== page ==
All of us have at least one language we’re really good at, and it’s typically our first language. I wouldn’t say I’m a master at English, but I’m pretty good at it. If you’re reading this, you’re probably pretty good at it, too. That makes a lot of us who are pretty good at English.
Here’s the bad news: there are a lot of native English speakers who should be good at English but aren’t. It could be that apostrophes are confusing to them, they’re lazy about applying them, they just don’t care or all of the above. People who are bad at spelling have probably always been bad at spelling, but it didn’t bother us before because it wasn’t in our faces. Well, it’s in our faces now. Social media means we are constantly reading other people’s writing whether we want to or not. We don’t want to judge people for their spelling errors, but they’re distracting, so it’s really hard not to. Spelling errors are clearly affecting our social media relationships, so imagine what they could possibly do to professional ones.
Let’s do a quick refresher lesson, so we can all live in a world where spelling errors don’t exist and we never look dumb (at least not for spelling reasons). As the old saying goes, “There are no bad people, there are just bad spellers.” That’s a saying, right?
So, if you happen to be one of the millions of people who forgot to pay attention in English class, or if you just don’t remember, because remembering things can be hard, this lesson is for you:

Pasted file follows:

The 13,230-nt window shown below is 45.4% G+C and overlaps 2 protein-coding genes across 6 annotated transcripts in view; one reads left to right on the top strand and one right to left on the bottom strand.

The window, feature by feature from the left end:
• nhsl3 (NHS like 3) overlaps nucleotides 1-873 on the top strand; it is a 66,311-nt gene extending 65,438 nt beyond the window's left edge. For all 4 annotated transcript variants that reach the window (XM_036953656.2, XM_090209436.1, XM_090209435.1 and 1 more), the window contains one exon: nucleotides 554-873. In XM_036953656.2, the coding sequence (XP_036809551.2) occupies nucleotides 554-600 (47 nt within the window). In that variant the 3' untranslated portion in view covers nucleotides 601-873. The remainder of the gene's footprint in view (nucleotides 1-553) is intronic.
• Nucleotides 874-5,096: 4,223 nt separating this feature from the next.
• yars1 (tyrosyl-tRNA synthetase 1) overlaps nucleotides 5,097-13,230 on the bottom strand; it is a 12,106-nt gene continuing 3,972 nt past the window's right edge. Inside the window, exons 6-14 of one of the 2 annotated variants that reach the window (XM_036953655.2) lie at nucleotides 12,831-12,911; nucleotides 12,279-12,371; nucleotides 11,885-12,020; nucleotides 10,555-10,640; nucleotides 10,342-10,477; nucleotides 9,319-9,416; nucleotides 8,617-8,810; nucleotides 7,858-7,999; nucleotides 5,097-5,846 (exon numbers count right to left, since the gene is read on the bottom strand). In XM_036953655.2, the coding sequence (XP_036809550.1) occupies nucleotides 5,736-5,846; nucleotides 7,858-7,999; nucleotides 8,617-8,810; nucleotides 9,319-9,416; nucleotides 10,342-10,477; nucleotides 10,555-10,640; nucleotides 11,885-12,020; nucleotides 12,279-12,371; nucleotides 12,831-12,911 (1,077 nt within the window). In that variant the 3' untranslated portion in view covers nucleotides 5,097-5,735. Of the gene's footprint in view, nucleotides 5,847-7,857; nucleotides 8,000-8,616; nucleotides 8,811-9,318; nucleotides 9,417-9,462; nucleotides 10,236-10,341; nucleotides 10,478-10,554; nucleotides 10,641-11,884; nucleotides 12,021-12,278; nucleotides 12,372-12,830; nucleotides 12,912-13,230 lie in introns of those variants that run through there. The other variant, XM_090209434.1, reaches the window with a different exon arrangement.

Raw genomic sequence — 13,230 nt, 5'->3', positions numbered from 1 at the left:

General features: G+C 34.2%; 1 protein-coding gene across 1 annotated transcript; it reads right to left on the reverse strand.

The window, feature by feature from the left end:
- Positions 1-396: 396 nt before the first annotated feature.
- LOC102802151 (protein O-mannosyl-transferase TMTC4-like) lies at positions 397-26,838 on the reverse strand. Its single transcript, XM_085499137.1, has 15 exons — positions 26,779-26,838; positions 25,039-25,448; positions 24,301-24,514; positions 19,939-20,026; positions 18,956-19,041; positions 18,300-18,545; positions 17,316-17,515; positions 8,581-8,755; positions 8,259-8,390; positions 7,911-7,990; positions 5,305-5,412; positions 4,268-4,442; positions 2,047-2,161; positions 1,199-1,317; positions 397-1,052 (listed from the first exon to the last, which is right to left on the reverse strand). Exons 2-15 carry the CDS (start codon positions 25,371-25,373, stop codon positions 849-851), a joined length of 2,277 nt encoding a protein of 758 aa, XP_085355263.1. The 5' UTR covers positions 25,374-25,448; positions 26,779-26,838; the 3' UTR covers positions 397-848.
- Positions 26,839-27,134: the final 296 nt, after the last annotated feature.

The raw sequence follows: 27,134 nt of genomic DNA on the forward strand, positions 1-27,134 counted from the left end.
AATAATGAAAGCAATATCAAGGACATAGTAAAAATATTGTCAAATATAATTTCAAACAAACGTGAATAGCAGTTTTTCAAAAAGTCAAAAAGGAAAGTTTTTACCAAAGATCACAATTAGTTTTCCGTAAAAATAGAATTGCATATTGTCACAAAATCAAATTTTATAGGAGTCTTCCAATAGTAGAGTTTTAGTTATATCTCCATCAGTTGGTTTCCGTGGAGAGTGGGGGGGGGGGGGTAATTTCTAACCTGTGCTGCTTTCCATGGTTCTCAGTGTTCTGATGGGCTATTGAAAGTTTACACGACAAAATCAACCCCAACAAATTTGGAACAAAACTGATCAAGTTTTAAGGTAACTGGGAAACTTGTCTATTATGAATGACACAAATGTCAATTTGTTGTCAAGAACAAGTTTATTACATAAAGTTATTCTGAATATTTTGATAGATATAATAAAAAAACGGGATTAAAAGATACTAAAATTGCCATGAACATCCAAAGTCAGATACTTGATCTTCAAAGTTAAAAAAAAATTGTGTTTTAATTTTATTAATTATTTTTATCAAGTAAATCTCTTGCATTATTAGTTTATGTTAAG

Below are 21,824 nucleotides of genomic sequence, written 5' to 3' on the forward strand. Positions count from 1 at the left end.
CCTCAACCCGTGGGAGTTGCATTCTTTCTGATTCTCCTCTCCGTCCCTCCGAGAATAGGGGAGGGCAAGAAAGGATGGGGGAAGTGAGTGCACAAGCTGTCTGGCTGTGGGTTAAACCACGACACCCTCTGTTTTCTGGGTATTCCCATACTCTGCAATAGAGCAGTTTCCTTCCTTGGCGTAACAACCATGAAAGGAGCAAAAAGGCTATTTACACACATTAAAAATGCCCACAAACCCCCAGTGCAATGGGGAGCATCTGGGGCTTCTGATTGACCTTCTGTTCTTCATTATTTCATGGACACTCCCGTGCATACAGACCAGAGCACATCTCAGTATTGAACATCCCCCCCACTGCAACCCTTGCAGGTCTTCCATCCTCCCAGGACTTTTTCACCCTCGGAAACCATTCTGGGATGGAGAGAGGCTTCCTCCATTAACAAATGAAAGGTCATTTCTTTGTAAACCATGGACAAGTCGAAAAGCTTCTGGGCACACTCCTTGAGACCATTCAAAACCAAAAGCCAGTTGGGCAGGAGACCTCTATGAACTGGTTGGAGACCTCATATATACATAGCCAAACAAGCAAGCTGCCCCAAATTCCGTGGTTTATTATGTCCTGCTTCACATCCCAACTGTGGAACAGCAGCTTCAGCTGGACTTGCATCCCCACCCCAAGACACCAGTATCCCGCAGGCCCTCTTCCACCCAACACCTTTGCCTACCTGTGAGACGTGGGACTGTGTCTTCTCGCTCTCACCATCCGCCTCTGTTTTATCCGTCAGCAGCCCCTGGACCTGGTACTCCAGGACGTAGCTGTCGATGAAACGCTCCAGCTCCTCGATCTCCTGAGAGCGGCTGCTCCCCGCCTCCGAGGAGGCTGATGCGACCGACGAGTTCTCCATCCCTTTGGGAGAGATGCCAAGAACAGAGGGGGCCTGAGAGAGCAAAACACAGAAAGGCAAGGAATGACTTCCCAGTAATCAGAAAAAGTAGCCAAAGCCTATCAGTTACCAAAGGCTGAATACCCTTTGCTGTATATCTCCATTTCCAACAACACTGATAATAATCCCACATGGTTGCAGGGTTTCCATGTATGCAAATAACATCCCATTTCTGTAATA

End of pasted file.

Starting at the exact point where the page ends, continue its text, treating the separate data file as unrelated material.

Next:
1. Your vs. You’re
Your – something belongs to you
You’re – you are
Ur – not actually a real word
Excuse me, your tag is sticking out.
You’re going to tuck your tag in, right?
2. Its vs. It’s
Its – possessive form of it
It’s – contraction of it is or it has
The tag on your shirt has a mind of its own.
It’s actually really upsetting that tags even exist.
3. There vs. Their vs. They’re
There – a place or idea
Their – possessive of they
They’re – contraction of they are
Shirt tags are always there.
Their discomfort outweighs their purpose.
They’re more trouble than they’re worth.
4. Whose vs. Who’s
Whose – possessive of who
Who’s – contraction of who is or who has
Whose idea was it to sew itchy tags with sharp edges onto cozy shirts?
Who’s in charge at the tag company?
5. Lets vs. Let’s
Lets – plural of let
Let’s – contraction of let us
So what if the tag lets us know to properly clean the shirt?
Let’s just not wear shirts anymore.